There are many, quite convenient ways to find real tea.  Most shopping malls will have a tea shop; Teavana for example has a nice collection and their staff is always helpful.  Another option is Wegmans.  They actually have a large stash hidden between the cheese counter and the organic bulk nuts.  Although, surprise, surprise, I choose to acquire my blends from local vendors.  Pure Blend shows up at my farmers markets doling out their hand blended teas and spices.  I was quite infatuated with the pumpkin chai for a while, and the homemade komucha, a fermented tea containing everything which is good for you, is something sent straight from the Gods.  Similarly, Mrs. Robinsons Tea Shop in Kennett Square has an immense collection of teas; herbal, caffeinated, decaffeinated, fruity blends, and all the tea paraphernalia you could desire.  I could spend entirely too long sticking my nose into cups of the samples.  Enough about the vendors.


Making tea is an ancient art form.  I have discovered that the process should not be rushed.  If you are going to rush through the procedure as you would making a cup of coffee, you might as well drink Lipton, or coffee (clearly I am biased).  Take the 10 minutes and enjoy the simplicity of rewarding yourself with a cup of ecstasy.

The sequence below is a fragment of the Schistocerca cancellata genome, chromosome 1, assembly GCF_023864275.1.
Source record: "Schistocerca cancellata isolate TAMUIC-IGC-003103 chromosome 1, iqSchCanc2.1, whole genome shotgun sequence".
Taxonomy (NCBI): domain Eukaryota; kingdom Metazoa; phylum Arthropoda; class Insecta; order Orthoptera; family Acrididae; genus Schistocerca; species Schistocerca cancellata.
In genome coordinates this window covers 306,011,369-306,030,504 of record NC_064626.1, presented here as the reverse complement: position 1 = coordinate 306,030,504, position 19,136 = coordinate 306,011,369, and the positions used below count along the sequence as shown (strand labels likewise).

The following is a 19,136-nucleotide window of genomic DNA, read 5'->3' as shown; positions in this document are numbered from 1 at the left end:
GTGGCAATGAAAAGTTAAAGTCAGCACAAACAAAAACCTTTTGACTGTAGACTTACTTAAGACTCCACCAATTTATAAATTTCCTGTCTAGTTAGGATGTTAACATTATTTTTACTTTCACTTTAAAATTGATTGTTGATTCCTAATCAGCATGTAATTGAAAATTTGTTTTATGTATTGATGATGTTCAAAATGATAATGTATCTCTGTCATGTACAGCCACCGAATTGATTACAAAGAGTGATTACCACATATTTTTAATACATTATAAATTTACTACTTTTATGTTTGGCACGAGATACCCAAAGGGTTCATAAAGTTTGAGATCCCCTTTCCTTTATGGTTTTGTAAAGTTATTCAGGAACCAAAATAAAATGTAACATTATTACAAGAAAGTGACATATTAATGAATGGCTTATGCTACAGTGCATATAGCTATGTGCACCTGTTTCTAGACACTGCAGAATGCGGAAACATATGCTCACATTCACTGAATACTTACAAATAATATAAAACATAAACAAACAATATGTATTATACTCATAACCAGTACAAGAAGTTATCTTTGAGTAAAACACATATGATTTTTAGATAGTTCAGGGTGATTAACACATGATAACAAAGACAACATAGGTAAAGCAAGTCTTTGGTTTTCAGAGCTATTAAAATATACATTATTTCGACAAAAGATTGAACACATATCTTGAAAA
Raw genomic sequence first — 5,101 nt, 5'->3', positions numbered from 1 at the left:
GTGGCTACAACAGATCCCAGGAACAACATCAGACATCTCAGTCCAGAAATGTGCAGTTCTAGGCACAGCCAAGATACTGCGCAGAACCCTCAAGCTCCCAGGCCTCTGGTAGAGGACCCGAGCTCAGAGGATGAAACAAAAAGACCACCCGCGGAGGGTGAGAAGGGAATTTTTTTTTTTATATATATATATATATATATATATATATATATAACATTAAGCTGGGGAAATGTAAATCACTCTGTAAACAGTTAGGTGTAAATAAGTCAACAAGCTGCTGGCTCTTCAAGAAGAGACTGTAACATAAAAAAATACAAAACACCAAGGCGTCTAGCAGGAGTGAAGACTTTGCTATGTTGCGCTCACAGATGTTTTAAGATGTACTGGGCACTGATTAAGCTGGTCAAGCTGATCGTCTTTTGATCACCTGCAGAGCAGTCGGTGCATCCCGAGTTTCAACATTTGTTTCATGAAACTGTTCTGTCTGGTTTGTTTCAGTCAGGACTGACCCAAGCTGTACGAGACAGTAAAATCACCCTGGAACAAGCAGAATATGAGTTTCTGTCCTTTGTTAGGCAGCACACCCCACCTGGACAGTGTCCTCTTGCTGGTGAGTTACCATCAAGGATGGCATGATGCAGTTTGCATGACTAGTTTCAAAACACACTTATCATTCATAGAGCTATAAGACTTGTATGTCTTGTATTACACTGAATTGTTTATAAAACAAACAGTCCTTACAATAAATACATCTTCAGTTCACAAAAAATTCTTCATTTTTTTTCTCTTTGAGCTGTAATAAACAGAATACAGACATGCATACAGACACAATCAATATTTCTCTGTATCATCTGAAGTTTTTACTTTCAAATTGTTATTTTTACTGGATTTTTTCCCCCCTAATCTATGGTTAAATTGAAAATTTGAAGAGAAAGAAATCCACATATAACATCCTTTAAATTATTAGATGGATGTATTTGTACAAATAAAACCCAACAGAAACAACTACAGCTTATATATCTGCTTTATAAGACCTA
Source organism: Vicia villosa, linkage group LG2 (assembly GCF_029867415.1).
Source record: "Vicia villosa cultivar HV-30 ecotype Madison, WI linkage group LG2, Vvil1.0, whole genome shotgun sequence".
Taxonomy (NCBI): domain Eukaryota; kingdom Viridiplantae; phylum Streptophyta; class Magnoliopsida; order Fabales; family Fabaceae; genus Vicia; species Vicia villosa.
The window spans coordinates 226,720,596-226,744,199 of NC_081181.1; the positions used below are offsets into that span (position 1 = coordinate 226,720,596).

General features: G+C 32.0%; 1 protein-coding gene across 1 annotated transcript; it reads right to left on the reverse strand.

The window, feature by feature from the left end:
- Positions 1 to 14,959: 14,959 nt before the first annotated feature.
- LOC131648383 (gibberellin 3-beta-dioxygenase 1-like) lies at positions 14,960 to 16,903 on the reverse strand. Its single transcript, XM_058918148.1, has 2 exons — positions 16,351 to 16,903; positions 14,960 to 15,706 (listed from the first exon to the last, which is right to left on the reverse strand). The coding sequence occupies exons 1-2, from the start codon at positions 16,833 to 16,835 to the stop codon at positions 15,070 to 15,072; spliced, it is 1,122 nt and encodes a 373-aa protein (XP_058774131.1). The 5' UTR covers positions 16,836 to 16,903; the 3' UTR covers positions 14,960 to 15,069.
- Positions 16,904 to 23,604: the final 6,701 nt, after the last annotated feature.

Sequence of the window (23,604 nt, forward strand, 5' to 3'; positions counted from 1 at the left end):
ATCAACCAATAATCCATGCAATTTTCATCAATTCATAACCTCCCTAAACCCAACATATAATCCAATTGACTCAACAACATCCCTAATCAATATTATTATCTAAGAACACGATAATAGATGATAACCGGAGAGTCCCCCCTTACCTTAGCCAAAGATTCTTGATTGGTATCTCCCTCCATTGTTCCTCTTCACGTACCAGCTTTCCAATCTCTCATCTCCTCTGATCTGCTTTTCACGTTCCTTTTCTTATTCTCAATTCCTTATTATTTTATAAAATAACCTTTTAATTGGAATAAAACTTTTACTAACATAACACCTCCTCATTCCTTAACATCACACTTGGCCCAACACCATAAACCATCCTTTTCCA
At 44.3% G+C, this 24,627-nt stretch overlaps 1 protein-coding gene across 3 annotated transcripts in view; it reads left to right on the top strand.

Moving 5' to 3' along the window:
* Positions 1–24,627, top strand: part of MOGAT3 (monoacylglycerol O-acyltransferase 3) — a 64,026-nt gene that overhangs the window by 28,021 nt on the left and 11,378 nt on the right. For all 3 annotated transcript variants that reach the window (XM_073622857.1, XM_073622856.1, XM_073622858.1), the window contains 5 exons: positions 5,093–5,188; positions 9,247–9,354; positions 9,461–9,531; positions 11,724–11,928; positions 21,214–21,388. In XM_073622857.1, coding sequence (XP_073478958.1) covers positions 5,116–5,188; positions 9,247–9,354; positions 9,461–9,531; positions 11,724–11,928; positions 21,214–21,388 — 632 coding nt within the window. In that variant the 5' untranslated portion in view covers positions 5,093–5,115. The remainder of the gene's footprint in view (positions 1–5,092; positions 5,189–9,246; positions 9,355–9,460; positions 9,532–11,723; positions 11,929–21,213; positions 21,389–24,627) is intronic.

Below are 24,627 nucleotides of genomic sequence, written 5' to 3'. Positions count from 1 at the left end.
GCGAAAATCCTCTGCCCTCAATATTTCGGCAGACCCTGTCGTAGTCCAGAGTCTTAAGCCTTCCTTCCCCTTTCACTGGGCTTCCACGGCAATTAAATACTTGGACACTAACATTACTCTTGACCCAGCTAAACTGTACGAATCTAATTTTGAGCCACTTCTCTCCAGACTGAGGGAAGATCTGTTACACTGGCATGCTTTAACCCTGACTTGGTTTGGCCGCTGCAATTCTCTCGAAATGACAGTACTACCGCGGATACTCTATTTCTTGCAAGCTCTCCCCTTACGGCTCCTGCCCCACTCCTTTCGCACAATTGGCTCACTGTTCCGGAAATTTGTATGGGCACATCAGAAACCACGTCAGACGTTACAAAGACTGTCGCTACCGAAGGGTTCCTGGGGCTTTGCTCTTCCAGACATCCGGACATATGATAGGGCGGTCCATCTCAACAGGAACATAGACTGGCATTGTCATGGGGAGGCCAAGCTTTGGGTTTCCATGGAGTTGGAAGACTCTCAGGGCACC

Fun Fact:  All true tea leaves comes from the same plant.  True teas are black, oolong, green and white.  The difference is when the tea leaves are harvested.  As the tea is harvested younger it brews lighter i.e. black vs white.  Consequentially black tea is rich and heavily caffeinated, while white tea is airy and contains almost no caffeine.  In the morning I like to wake up to a cup of something bright and radient so I opt for lighter white or green teas. When afternoon rolls around and my mind is beginning to lag I steep some gorgeous and awakening Earl Grey spiked with notes of bergamot and citrus.

A Perfect Cup of Tea.
This will steep enough for two small cups of tea, enough for one to linger with a book or two friends to share over laughs.

Warm up a 16 oz teapot simply by filling it with hot water from the tap and allow to sit while you prepare everything else.  This ensure that the pot is hot and won’t cool the water off when you steep the tea.

Heat 16 oz (2 cups) of water.  Different teas require different water temperatures:

Green Tea 160 degrees F 1 – 3 minutes
White Tea 180 degrees F 4 – 8 minutes
Oolong Tea 190 degrees F 1 – 8 minutes
Black Tea Rolling Boil 3 – 5 minutes
Herbal (tisanes) Rolling Boil 5 – 8 minutes